Poly(amidoamine) dendrimers grafted on electrospun poly(acrylic acid)/poly(vinyl alcohol) membranes for host–guest encapsulation of antioxidant thymol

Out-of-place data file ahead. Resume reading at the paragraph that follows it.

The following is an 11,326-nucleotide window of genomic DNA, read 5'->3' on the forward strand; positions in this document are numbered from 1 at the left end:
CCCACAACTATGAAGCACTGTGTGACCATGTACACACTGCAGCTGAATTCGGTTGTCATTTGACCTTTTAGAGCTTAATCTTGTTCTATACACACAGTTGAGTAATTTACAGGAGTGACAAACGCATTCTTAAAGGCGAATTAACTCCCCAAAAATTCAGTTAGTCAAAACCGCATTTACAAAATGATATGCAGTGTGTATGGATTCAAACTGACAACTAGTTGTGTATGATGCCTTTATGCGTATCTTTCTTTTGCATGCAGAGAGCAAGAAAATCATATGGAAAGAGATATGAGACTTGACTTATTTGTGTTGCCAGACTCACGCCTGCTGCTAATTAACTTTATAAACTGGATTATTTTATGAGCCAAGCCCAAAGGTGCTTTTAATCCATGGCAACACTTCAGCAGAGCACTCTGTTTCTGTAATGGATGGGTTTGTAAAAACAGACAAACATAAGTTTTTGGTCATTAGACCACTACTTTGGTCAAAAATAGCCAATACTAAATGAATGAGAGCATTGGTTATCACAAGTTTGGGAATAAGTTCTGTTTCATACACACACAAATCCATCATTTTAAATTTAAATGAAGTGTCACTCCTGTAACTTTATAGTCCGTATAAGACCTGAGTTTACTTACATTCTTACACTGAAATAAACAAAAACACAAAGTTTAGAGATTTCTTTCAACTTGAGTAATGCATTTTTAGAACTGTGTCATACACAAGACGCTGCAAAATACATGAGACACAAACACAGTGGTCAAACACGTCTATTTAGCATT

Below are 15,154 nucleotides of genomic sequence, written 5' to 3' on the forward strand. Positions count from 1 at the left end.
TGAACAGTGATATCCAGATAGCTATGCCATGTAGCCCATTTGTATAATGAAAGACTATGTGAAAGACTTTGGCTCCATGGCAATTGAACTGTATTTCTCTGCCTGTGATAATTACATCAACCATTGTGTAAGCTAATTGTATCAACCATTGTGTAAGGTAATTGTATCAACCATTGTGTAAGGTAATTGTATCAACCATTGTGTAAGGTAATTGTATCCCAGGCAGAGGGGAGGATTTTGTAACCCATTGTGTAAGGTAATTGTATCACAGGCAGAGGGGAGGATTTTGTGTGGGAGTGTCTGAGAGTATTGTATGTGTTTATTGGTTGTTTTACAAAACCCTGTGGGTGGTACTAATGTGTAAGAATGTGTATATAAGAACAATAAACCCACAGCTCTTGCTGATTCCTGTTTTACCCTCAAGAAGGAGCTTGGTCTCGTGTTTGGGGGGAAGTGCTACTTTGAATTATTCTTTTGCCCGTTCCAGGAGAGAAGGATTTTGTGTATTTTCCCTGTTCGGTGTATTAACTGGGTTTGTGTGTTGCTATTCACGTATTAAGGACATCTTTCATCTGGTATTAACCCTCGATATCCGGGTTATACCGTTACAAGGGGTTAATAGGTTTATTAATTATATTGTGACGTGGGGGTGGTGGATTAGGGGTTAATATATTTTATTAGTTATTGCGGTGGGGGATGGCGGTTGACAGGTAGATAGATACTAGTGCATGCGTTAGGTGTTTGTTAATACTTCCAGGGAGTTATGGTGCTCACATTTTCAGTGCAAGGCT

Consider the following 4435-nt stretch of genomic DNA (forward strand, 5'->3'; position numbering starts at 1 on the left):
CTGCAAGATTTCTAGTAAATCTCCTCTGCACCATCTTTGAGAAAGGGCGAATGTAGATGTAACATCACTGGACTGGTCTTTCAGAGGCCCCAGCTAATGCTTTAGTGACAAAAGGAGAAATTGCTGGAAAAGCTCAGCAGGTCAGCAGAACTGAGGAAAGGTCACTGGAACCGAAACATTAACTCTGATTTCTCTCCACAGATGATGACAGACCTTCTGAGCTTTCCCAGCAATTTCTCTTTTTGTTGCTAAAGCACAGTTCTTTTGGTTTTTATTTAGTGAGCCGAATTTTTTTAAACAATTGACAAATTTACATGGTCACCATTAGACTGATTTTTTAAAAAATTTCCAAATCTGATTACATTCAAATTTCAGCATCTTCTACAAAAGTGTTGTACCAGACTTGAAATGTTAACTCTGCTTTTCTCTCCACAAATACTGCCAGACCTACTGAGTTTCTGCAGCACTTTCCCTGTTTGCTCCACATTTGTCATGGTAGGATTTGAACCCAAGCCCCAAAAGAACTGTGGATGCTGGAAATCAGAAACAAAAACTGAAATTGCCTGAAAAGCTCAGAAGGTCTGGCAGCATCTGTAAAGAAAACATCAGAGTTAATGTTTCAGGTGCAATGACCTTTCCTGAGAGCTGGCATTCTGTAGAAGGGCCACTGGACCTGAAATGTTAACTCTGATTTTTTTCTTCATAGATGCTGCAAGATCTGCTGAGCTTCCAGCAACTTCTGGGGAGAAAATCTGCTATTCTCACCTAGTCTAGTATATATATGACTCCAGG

Amino-terminated fifth generation poly(amidoamine) (PAMAM G5-NH2) dendrimers were grafted onto the surface of poly(acrylic acid)/poly(vinyl alcohol) (PAA/PVA) electrospun fibres with the purpose of creating a host–guest architecture for the controlled delivery of a natural antioxidant, thymol. The nanofibers were stabilized by esterification crosslinking to produce a water insoluble non-woven membrane. The functionalization with PAMAM G5-NH2 led to dendrimer loadings in the 7.4 × 10−7–2.25 × 10−6 mol dendrimer per g membrane range. The resulting materials were characterized using SEM, ATR-FTIR and surface ζ-potential measurements. The loading capacity for thymol reached 2.5 × 10−4 mol thymol per g membrane. The membranes were tested for thymol release in different aqueous and non-aqueous food simulants. Computational modelling was used to get a further insight into the host–guest association of thymol and PAMAM G5-NH2 molecules through docking studies. For this purpose, we examined the molecular level details of the dendrimer–guest complex, calculated the number of included or attached molecules, the exact location of thymol in host–guest complexes and the local environment around the thymol molecules. Docking studies showed that PAMAM-G5-NH2 dendrimers can encapsulate thymol molecules through hydrophobic interactions and hydrogen bonding. The maximum amount of thymol molecules theoretically encapsulated was 16, while another 25 could be hosted at the dendrimer surface through interaction with the outer part or the dendritic branches. The experimental value was 37 ± 5, in agreement with theoretical predictions.